While researching the intimate connection some conspiracists perceive between Lucifer and the Illuminati, I found Alex Jones’ InfoWars to be an excellent primary source of relevant examples of this belief in action. As of writing, InfoWars.com is receiving approximately 40 million views per month, and like it or not, InfoWars is creeping into the mainstream. Whether or not it is the cause or effect of these conspiracies propagating throughout the United States, InfoWars’ recent articles are in many ways the embodiment of contemporary American culture. Thus, I have compiled a list of 18 articles explicitly mentioning both Satan and the Illuminati, in order to demonstrate this unique and troubling belief’s central place in the current age.
In light of recent accusations of Satanism, black magic, and all kinds of evil intentions directed against those who participated in last Friday’s mass ritual to “bind” Donald Trump, I contacted Michael M. Hughes—the organizer of the February 24th event and de facto public face of magical resistance—and invited him to set the record straight. Hughes shared his thoughts on religious freedoms, future relations with the Christian right, the political power of witchcraft and art, Judeo-Christian roots of magic, and the benefits of “self-exorcism,” adding moral complexity to this heavily polarizing event.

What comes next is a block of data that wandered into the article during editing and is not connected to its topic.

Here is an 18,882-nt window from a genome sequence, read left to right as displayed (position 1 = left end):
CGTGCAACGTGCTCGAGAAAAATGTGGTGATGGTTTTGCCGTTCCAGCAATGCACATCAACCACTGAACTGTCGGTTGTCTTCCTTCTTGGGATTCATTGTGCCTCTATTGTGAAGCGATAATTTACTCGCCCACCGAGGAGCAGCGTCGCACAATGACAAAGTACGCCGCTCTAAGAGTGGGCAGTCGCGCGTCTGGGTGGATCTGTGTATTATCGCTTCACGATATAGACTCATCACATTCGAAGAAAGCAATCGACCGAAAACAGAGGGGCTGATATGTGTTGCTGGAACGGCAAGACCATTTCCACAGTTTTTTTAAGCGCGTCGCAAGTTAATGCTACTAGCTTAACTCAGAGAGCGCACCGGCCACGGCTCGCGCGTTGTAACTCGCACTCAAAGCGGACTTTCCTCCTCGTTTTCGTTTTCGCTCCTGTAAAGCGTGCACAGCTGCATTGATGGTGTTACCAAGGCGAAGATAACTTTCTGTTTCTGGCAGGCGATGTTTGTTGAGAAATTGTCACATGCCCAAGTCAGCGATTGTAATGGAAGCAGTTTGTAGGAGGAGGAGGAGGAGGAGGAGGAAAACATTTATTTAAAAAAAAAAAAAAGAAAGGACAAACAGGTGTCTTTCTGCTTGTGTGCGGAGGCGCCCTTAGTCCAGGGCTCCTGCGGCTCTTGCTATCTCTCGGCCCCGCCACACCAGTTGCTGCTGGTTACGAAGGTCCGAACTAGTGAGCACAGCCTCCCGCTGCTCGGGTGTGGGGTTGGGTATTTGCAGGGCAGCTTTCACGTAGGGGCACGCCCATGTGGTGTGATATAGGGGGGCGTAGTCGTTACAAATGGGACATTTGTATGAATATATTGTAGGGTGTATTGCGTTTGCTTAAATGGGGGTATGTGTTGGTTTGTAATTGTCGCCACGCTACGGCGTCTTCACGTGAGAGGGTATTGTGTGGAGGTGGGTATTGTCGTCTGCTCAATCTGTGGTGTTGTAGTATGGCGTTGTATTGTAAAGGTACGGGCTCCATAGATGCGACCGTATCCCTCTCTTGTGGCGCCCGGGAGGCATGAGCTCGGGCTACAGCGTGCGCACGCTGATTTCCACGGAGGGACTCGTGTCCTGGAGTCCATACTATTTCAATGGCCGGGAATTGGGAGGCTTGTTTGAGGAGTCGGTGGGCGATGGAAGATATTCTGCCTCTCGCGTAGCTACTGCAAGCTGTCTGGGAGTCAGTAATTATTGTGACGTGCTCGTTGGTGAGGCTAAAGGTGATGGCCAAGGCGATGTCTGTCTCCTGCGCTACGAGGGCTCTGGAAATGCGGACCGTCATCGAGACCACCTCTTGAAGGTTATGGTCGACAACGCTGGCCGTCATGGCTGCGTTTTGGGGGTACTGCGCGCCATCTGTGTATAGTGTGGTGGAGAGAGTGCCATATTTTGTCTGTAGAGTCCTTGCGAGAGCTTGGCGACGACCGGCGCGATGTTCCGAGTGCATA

After reviewing my original post on Jewish settler ideology, I don’t think I adequately addressed the critical question, what is ancient Judea and Samaria? And furthermore, what is the biblically based claim to its divine bestowal upon the Jewish people? I hope this brief history lesson will suffice. Further, I hope the biblical passages quoted below will provide some insight into how easily violent settler ideologies can draw upon scripture to justify their point of view.
While poking around the Internet last week for some foul piece of reporting to fact-check, and eventually landing on Breitbart’s article about a 1,000-man mob of Muslim hooligans tormenting a sweet old German town, I first eyed a piece written for Bare Naked Islam, an openly anti-Muslim site boasting the tagline, “It isn’t Islamophobia when they really ARE trying to kill you.”
I was drawn to a post describing a flurry of New Year’s Eve car burnings “by Muslims” in France. This piece was published a day before the Breitbart story on January 2nd, but has some striking similarities to its more famous cousin. The story claims that a mass torching event, which damaged or destroyed hundreds of parked cars across France on New Year’s Eve—what has now become somewhat of a “sinister annual tradition”—was carried out by Muslims and went unreported by French officials in an effort to “minimize the anti-Muslim backlash”.
I ultimately contacted someone from the site for some clarification via email. Briefly, here’s what I found out.